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Combat-focused combined arms training.

In the confusion of battle, simplicity often decides success or failure. That statement is especially true when it comes to the connected issues of calls for fire (CFF) and close combat attack (CCA). Non-fire support personnel are by definition the greatest consumers of indirect fire support. Non-aviation personnel are equally by definition the greatest customers for aerial close fires. Those two groups--the non-aviation and the non-fire support personnel--are the same folks. This article suggests methods for both CFF and CCA that are equally simple to train and to remember.

Polar Target Location and Creeping Fires Adjustment

Polar target location is the simplest method for training non-fire support personnel in procedures. The creeping fires method is the simplest way to adjust those fires. There are several other ways to accomplish either or both tasks simultaneously; however, they are best left to fire supporters. A trainer's main goal must be putting a "T" for trained status for the training audience on any given task. Attempting to train on grid, polar and shift from a known point and the various methods of adjustment wastes training time; a non-fire support trainee ends up "drinking from a fire hose." At the end of the day, the trainee may be familiar on all three methods, but he will have mastered--and be comfortable in using--none. Training time these days is precious. We must make the most of it.

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So, what makes polar and creeping fires efficient methods? First of all, when used together these two techniques provide the safest and most easily trained method of employing indirect fires. Secondly, the polar method of target location provides a background and methodology for using other fire support assets such as attack aviation and AC-130 gunships. You can "nest" training with follow-on training for CCA, adding to your training evolution. The third reason is that both methods use technology common to almost all Soldiers, especially small unit leaders. Basic needs are a global positioning system (GPS) and an ability to guesstimate range. Although not necessary, a laser range finder will improve the quality of the "polar" plot by adding a more accurate range, and the GPS takes the guesswork out of determining location. You can pretty much assume that a team leader will have a GPS; it is quite likely his Soldiers do as well, given the availability of inexpensive and accurate civilian GPS systems.

A GPS is what makes the polar method the preferred choice for CFF. Polar increases the speed of the initial target location and the adjustment. It reduces the potential for fratricide, provides others with the location of the target in respect to the observer's location, and is easy to train.

The polar method also allows the observer to quickly look at and report his current location to generally within 30 meters, use his compass to determine direction to the target and either "guesstimate" range or use a laser range finder. All this can be done rapidly either as a team or individually, day or night.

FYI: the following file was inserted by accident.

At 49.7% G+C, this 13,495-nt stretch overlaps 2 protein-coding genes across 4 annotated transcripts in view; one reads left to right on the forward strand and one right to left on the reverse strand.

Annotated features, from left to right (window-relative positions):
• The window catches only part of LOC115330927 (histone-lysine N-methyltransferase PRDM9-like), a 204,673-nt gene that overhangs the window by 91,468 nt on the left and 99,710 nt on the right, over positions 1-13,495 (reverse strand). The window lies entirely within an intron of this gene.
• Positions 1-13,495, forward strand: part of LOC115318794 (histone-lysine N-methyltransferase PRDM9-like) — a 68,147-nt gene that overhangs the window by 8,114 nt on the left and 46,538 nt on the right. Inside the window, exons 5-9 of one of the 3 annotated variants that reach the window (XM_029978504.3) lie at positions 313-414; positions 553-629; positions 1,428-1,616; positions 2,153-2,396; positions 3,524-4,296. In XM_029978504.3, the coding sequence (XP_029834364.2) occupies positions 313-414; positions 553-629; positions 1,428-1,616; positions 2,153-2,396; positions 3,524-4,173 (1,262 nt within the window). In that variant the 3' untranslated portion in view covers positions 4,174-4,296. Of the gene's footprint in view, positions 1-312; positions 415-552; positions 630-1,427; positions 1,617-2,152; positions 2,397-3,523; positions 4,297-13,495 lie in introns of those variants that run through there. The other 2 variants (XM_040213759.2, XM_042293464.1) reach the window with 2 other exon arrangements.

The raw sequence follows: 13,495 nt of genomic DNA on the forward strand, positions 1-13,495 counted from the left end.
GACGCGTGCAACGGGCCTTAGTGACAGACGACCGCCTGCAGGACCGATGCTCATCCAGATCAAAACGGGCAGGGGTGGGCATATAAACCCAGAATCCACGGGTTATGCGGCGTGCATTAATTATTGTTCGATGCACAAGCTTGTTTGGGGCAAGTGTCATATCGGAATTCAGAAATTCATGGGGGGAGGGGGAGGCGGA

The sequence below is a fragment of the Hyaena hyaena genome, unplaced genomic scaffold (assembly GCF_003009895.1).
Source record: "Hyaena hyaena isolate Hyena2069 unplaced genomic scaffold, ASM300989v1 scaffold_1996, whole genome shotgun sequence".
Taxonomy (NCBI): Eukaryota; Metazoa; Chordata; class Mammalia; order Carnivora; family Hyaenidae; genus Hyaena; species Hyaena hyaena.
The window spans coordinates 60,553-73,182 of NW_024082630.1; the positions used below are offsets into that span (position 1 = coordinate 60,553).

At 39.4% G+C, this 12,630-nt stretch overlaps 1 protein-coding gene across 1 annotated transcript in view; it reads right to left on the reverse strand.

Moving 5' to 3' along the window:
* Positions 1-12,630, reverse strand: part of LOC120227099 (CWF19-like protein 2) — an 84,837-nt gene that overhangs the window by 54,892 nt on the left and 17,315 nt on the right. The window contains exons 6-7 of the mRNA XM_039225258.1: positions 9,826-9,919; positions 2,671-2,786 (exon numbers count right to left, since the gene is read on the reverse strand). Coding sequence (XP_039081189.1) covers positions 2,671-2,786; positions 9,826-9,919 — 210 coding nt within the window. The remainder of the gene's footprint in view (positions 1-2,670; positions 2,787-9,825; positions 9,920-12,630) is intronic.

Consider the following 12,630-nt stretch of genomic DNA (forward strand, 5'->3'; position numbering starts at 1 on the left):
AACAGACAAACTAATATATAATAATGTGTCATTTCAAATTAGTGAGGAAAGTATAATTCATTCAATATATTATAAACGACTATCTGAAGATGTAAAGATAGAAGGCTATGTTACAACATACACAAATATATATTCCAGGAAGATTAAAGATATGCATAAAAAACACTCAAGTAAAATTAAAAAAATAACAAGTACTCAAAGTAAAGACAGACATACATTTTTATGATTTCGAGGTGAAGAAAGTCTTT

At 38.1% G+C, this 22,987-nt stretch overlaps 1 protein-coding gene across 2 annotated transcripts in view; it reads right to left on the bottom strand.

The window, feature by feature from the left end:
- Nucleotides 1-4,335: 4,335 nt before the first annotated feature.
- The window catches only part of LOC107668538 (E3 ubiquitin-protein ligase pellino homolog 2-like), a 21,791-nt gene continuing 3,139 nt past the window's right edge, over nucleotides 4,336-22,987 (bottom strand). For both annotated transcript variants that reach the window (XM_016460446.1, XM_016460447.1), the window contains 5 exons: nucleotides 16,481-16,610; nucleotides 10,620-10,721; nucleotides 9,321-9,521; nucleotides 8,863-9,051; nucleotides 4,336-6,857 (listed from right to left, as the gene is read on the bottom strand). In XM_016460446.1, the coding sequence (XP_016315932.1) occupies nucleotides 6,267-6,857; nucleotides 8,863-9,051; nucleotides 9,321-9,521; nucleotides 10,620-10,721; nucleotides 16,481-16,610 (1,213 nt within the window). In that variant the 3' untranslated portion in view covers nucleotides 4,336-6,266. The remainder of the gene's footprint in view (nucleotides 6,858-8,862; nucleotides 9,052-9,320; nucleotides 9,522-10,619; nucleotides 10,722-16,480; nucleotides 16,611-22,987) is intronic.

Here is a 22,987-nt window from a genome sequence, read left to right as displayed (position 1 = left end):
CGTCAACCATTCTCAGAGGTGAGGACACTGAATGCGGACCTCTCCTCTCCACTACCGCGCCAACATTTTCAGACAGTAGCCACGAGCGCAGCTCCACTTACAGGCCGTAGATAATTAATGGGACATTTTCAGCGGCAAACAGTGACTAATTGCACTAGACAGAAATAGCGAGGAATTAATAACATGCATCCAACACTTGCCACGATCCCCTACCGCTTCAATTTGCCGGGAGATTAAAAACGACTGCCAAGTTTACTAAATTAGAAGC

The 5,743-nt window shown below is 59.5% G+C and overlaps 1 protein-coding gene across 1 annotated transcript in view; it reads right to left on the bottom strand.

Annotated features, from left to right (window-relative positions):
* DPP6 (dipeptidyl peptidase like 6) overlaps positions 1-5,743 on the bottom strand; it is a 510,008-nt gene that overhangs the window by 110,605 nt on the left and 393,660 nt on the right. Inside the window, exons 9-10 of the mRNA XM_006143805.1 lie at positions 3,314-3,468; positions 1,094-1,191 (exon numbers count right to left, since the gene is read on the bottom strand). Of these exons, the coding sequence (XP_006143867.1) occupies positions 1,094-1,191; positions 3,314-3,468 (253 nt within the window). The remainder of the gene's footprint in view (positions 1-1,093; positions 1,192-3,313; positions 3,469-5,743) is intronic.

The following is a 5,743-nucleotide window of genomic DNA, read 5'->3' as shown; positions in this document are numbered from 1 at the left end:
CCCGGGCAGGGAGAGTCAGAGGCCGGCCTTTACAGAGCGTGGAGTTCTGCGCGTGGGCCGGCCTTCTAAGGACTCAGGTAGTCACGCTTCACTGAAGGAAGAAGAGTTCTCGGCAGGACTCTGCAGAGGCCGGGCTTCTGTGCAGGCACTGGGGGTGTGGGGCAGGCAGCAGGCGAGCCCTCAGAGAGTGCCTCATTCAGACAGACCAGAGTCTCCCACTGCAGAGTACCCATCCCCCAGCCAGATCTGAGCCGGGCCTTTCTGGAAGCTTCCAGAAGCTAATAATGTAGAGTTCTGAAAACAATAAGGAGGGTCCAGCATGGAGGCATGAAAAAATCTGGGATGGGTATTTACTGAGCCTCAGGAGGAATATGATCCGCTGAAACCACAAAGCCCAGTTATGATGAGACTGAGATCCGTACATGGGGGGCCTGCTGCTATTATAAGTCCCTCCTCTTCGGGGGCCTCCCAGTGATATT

In comparison, the grid method involves determining a map spot (inherently inaccurate) or inputting data into a Precision Lightweight GPS Receiver (PLGR) (This involves pushing multiple buttons where each push on a button increases the potential for a mistake, and the datum input are polar measurements anyway). "Shift from a known point" requires a known point, the observer's ability to visualize where the known point actually is, and math.

During limited visibility, these tasks increase in difficulty but to a lesser degree with polar. Under the stress of close combat, these tasks again increase in their perceived complexity. Acquiring polar data is the least complex of the three methods and closely resembles the standard infantry report of direction, distance, and enemy description given by a team leader to a squad leader.

Polar increases the speed of adjustment because observer target (OT) direction is sent in the initial CFF. OT direction is required before the first adjusting round. Soldiers are notorious for forgetting this task. During grid missions, the observer often does not send the OT direction, and the fire direction center (FDC) must request it from the observer or, in the case with mortars, default to the gun target (GT) line. In low-stress classroom training, non-fire support personnel forget to send direction more than 50 percent of the time. Even fire support Soldiers forget this essential task. The chaos of close combat makes missing this critical task even more likely. Imagine the additional seconds or minutes wasted when an FDC must remind the observer about the need for a direction. The observer then has to get out his compass, reacquire the target and send the OT direction transmission. These seconds count because the enemy is now alerted to our use of indirect fire by the impact of the first round.